“It doesn’t matter what your view is of the airport,” Kinney said. “With just about any view you could think of — closing the airport, expanding the airport, keeping it exactly as it is — you can find people inside all of those themes or more. We need balance. We need a real cross-representation of the community.”
Peacock compared it to the county’s recent project to expand and redesign its administration building on Main Street — not in terms of size and cost, but community feedback.
“Before we put pen to paper on the design, we found out what the community wanted,” Peacock said.
Wanatowicz explained during the work session that the communications team outlined a process that’s “easy to be a part of” with the goal of creating a vision for the airport “that will be sustainable for the next 30 years.”
Transparency and “factoring in all sides of the discussion” will be key to a successful process, she said.
“We simply want to make the experience better at the airport,” Wanatowicz told commissioners. “The ultimate vision will be developed through community dialogue and discourse. We want this to be a really fun and engaging process.
“It’s important to note that pen has not yet hit paper on the terminal design or the runway design,” she added. “We’ll be asking the community to bring their innovative ideas.”
In July, the Federal Aviation Administration approved the final environmental assessment for the Aspen-Pitkin County Airport’s proposed runway and terminal improvement projects, finding there would be “no significant impact” to the environment from redevelopment. The FAA’s notice, Kinney said at the time, clears the airport to shift its runway 80 feet to the west, widen it to 150 feet and strengthen it to allow up to 150,000 pounds of landing weight.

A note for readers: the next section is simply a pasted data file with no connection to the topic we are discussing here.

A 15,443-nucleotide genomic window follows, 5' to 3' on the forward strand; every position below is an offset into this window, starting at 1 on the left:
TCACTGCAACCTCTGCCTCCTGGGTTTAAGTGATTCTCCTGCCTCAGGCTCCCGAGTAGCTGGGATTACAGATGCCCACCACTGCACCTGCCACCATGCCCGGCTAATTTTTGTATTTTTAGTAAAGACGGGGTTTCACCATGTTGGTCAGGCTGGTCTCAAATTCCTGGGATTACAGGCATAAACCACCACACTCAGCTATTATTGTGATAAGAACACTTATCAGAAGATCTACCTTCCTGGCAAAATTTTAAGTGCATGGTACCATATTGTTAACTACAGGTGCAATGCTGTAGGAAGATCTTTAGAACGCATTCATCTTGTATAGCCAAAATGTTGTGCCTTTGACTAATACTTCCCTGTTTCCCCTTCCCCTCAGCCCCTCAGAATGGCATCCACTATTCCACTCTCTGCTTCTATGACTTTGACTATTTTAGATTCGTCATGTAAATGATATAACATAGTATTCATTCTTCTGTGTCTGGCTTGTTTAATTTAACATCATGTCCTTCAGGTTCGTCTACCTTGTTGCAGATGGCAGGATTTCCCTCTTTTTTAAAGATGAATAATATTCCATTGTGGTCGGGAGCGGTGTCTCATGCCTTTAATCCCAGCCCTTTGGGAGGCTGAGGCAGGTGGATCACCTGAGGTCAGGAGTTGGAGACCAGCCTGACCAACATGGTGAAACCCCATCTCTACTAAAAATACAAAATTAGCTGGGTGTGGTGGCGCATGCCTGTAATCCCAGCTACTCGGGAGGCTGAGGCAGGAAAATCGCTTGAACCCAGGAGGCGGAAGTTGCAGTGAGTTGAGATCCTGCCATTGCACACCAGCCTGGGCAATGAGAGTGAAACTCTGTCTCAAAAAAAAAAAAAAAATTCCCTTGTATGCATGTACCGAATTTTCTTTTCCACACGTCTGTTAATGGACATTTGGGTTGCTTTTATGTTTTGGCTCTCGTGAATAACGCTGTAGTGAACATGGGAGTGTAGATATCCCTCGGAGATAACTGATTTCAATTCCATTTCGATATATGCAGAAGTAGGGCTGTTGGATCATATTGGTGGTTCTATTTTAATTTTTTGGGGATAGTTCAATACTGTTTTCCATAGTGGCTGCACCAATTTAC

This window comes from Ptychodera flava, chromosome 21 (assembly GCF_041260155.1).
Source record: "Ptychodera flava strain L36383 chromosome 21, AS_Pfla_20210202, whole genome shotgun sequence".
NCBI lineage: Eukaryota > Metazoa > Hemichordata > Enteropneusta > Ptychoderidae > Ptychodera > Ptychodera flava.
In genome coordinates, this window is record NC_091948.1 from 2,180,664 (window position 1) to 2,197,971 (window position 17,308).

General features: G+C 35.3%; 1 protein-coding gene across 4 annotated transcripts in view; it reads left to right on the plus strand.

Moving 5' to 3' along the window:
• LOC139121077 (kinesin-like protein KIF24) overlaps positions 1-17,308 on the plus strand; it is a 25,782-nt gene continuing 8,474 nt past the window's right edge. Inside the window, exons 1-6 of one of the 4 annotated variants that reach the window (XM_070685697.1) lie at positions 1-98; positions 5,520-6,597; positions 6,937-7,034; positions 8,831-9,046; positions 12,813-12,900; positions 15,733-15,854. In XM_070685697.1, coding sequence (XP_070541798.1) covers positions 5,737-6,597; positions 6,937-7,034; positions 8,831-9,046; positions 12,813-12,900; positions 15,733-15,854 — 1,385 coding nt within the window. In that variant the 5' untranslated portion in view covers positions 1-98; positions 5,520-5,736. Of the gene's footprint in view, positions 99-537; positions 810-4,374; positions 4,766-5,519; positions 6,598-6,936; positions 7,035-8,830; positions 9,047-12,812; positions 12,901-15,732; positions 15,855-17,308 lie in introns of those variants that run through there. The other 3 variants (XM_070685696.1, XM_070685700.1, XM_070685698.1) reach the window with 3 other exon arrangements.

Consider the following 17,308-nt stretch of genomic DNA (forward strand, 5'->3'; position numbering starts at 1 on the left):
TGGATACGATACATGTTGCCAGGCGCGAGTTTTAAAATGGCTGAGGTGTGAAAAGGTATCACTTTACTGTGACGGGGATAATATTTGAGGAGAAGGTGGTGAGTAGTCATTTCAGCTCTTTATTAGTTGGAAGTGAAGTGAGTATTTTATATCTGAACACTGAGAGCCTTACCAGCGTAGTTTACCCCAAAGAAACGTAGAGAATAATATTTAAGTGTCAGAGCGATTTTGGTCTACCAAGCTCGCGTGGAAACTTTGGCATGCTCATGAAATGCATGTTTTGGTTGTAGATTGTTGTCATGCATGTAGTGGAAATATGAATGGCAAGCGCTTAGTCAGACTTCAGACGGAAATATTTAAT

The airport’s Environmental Assessment, or EA, was submitted to the FAA in November 2017. It says that an expanded runway is necessary to accommodate a new generation of jets that will replace the smaller planes currently landing at the airport — and which will soon be outdated.
Peacock said there’s a community misperception that the EA approval signals the end of the planning process and that the county is getting close to design and construction. That couldn’t be farther from the truth, he said.
“Now, with the FAA’s approval of the Environmental Assessment, we get to step back and find out what the community wants the airport to be,” he said. “We’re going to have to have an ultimate vision for the [commissioners] to sign off on. There will be a lot of conversations along the way and check-ins with the board.
Commissioner Rachel Richards — who is term-limited and won’t be serving on the next incarnation of the Board of County Commissioners — cautioned that the committees shouldn’t be too “Aspen-centric.” She said that input from communities and caucuses throughout the county will be important.
Richards also suggested that project leaders provide clarity to those serving on the various volunteer committees so that they know, in advance, what will be expected of their service.
Commissioner Steve Child suggested that county consultants and staff shouldn’t steer committee members toward conclusions, something that may have occurred during the EA process.
“Don’t tell them how to think,” Child said.